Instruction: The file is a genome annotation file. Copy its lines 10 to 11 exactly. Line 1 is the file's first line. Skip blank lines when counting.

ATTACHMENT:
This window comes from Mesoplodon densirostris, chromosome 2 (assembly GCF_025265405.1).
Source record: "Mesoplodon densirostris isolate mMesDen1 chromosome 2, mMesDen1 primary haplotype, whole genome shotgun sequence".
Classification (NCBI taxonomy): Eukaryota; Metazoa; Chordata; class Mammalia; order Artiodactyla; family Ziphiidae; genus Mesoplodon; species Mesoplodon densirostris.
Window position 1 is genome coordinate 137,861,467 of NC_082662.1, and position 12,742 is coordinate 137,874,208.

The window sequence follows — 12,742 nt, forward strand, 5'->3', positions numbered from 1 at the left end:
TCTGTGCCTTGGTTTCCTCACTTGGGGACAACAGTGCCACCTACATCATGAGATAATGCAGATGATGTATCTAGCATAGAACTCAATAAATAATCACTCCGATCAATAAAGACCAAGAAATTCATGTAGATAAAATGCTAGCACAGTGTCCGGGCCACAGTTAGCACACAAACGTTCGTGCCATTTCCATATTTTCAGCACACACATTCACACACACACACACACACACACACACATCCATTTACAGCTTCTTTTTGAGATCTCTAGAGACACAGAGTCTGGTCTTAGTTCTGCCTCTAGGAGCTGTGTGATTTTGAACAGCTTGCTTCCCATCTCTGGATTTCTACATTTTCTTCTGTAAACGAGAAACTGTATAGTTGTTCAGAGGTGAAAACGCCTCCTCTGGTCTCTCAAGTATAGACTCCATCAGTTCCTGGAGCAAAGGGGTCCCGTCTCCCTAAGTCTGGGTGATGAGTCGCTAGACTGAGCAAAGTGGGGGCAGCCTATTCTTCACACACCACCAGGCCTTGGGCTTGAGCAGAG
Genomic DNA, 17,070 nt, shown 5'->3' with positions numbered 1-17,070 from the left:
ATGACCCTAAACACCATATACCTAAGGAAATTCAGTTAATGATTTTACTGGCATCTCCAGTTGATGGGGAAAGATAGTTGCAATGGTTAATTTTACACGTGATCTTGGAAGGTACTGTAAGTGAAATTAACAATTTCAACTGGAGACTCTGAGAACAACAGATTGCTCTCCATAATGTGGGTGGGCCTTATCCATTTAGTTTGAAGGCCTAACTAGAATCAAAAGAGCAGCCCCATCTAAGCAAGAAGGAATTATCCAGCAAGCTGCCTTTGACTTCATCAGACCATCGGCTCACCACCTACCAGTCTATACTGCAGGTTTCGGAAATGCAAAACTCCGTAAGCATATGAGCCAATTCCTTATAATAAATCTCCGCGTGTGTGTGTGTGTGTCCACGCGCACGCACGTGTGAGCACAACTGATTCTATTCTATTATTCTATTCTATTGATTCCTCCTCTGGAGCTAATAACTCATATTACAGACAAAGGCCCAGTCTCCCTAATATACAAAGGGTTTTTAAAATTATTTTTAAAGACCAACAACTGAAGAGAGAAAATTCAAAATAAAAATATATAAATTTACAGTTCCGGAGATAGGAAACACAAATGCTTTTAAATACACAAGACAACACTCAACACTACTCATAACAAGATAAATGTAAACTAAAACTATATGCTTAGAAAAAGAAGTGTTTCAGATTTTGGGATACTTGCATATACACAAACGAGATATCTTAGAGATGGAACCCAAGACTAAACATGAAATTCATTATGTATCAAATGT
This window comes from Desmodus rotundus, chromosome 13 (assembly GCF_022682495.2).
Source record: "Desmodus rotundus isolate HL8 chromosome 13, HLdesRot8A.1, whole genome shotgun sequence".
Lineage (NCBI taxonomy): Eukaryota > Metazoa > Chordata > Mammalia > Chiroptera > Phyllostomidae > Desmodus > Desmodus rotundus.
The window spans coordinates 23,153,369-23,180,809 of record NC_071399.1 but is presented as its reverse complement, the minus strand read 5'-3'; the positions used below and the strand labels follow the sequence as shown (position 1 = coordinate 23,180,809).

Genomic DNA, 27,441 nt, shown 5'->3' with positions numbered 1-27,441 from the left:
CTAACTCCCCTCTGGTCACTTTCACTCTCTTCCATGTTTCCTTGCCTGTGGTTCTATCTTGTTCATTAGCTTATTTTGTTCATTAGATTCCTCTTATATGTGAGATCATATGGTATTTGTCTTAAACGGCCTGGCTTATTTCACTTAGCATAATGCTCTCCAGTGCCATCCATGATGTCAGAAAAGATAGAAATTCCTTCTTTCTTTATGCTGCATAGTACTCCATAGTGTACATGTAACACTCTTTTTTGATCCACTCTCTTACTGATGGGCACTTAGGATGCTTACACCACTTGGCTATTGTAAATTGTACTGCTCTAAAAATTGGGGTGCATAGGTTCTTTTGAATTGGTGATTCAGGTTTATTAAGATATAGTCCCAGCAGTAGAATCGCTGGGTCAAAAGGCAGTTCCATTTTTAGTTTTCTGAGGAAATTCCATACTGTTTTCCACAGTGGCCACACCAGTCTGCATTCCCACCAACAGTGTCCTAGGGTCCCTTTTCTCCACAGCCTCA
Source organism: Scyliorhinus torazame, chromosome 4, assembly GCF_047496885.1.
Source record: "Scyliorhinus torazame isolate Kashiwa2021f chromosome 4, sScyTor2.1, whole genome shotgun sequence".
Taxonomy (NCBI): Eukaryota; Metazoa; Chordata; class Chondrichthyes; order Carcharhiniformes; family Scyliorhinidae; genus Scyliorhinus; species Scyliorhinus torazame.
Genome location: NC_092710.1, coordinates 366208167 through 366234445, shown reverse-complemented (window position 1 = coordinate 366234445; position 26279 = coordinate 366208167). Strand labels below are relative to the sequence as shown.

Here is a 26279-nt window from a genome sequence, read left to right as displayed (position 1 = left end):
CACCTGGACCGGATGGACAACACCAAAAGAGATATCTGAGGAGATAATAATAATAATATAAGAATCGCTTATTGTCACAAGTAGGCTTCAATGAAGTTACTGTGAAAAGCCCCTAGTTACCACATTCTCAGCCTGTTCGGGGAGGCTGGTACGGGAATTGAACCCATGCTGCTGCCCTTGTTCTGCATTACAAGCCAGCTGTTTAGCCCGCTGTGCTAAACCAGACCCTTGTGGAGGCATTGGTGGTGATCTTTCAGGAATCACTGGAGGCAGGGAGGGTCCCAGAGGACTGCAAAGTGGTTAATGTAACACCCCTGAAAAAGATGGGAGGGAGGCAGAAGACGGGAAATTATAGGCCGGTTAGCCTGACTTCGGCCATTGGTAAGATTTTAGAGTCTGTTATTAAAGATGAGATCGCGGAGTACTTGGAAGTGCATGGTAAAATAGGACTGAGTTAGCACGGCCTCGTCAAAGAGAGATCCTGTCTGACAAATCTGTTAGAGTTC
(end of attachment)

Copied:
Source record: "Desmodus rotundus isolate HL8 chromosome 13, HLdesRot8A.1, whole genome shotgun sequence".
Lineage (NCBI taxonomy): Eukaryota > Metazoa > Chordata > Mammalia > Chiroptera > Phyllostomidae > Desmodus > Desmodus rotundus.